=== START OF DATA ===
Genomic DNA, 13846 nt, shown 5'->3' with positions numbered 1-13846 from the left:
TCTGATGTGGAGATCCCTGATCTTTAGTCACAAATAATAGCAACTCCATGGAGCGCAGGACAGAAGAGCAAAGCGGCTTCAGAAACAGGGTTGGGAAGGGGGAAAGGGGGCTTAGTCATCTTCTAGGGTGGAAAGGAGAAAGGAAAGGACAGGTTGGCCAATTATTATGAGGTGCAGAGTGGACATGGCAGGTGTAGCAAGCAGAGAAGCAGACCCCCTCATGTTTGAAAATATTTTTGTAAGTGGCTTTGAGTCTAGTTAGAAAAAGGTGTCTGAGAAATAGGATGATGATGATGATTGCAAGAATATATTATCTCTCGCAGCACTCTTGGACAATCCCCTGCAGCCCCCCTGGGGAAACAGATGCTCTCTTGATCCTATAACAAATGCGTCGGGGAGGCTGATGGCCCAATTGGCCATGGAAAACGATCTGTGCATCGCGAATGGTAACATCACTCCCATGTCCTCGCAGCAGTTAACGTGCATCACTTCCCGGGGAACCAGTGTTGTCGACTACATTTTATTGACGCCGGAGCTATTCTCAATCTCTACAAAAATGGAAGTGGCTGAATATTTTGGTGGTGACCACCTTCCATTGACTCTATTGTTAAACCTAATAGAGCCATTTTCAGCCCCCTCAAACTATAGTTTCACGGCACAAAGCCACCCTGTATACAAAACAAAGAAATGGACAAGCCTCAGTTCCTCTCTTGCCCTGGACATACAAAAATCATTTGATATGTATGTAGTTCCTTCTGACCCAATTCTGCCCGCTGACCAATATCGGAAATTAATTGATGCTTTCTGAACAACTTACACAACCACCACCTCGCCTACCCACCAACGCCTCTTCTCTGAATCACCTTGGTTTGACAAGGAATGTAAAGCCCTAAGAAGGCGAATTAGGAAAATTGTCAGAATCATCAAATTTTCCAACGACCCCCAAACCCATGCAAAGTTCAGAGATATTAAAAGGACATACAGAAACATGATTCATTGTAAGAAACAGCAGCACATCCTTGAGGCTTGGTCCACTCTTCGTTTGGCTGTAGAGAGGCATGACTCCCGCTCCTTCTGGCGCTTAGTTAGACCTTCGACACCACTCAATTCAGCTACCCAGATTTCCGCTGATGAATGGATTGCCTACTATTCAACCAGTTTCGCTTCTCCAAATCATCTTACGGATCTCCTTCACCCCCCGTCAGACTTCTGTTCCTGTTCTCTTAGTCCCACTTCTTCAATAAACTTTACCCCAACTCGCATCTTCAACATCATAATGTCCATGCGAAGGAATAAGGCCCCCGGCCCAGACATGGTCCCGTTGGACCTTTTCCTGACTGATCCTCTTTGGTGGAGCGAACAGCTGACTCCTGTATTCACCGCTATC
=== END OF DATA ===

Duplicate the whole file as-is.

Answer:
Genomic DNA, 13846 nt, shown 5'->3' with positions numbered 1-13846 from the left:
TCTGATGTGGAGATCCCTGATCTTTAGTCACAAATAATAGCAACTCCATGGAGCGCAGGACAGAAGAGCAAAGCGGCTTCAGAAACAGGGTTGGGAAGGGGGAAAGGGGGCTTAGTCATCTTCTAGGGTGGAAAGGAGAAAGGAAAGGACAGGTTGGCCAATTATTATGAGGTGCAGAGTGGACATGGCAGGTGTAGCAAGCAGAGAAGCAGACCCCCTCATGTTTGAAAATATTTTTGTAAGTGGCTTTGAGTCTAGTTAGAAAAAGGTGTCTGAGAAATAGGATGATGATGATGATTGCAAGAATATATTATCTCTCGCAGCACTCTTGGACAATCCCCTGCAGCCCCCCTGGGGAAACAGATGCTCTCTTGATCCTATAACAAATGCGTCGGGGAGGCTGATGGCCCAATTGGCCATGGAAAACGATCTGTGCATCGCGAATGGTAACATCACTCCCATGTCCTCGCAGCAGTTAACGTGCATCACTTCCCGGGGAACCAGTGTTGTCGACTACATTTTATTGACGCCGGAGCTATTCTCAATCTCTACAAAAATGGAAGTGGCTGAATATTTTGGTGGTGACCACCTTCCATTGACTCTATTGTTAAACCTAATAGAGCCATTTTCAGCCCCCTCAAACTATAGTTTCACGGCACAAAGCCACCCTGTATACAAAACAAAGAAATGGACAAGCCTCAGTTCCTCTCTTGCCCTGGACATACAAAAATCATTTGATATGTATGTAGTTCCTTCTGACCCAATTCTGCCCGCTGACCAATATCGGAAATTAATTGATGCTTTCTGAACAACTTACACAACCACCACCTCGCCTACCCACCAACGCCTCTTCTCTGAATCACCTTGGTTTGACAAGGAATGTAAAGCCCTAAGAAGGCGAATTAGGAAAATTGTCAGAATCATCAAATTTTCCAACGACCCCCAAACCCATGCAAAGTTCAGAGATATTAAAAGGACATACAGAAACATGATTCATTGTAAGAAACAGCAGCACATCCTTGAGGCTTGGTCCACTCTTCGTTTGGCTGTAGAGAGGCATGACTCCCGCTCCTTCTGGCGCTTAGTTAGACCTTCGACACCACTCAATTCAGCTACCCAGATTTCCGCTGATGAATGGATTGCCTACTATTCAACCAGTTTCGCTTCTCCAAATCATCTTACGGATCTCCTTCACCCCCCGTCAGACTTCTGTTCCTGTTCTCTTAGTCCCACTTCTTCAATAAACTTTACCCCAACTCGCATCTTCAACATCATAATGTCCATGCGAAGGAATAAGGCCCCCGGCCCAGACATGGTCCCGTTGGACCTTTTCCTGACTGATCCTCTTTGGTGGAGCGAACAGCTGACTCCTGTATTCACCGCTATC